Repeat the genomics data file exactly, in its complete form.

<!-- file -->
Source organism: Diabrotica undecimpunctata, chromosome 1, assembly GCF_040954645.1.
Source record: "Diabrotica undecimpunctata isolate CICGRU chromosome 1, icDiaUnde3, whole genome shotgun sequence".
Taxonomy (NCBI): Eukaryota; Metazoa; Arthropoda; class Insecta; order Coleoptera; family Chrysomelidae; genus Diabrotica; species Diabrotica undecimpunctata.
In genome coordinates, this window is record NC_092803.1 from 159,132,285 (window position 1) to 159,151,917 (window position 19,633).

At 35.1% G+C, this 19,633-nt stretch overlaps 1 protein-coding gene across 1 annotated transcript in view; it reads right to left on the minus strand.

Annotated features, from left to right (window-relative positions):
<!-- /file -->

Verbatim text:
Source organism: Diabrotica undecimpunctata, chromosome 1, assembly GCF_040954645.1.
Source record: "Diabrotica undecimpunctata isolate CICGRU chromosome 1, icDiaUnde3, whole genome shotgun sequence".
Taxonomy (NCBI): Eukaryota; Metazoa; Arthropoda; class Insecta; order Coleoptera; family Chrysomelidae; genus Diabrotica; species Diabrotica undecimpunctata.
In genome coordinates, this window is record NC_092803.1 from 159,132,285 (window position 1) to 159,151,917 (window position 19,633).

At 35.1% G+C, this 19,633-nt stretch overlaps 1 protein-coding gene across 1 annotated transcript in view; it reads right to left on the minus strand.

Annotated features, from left to right (window-relative positions):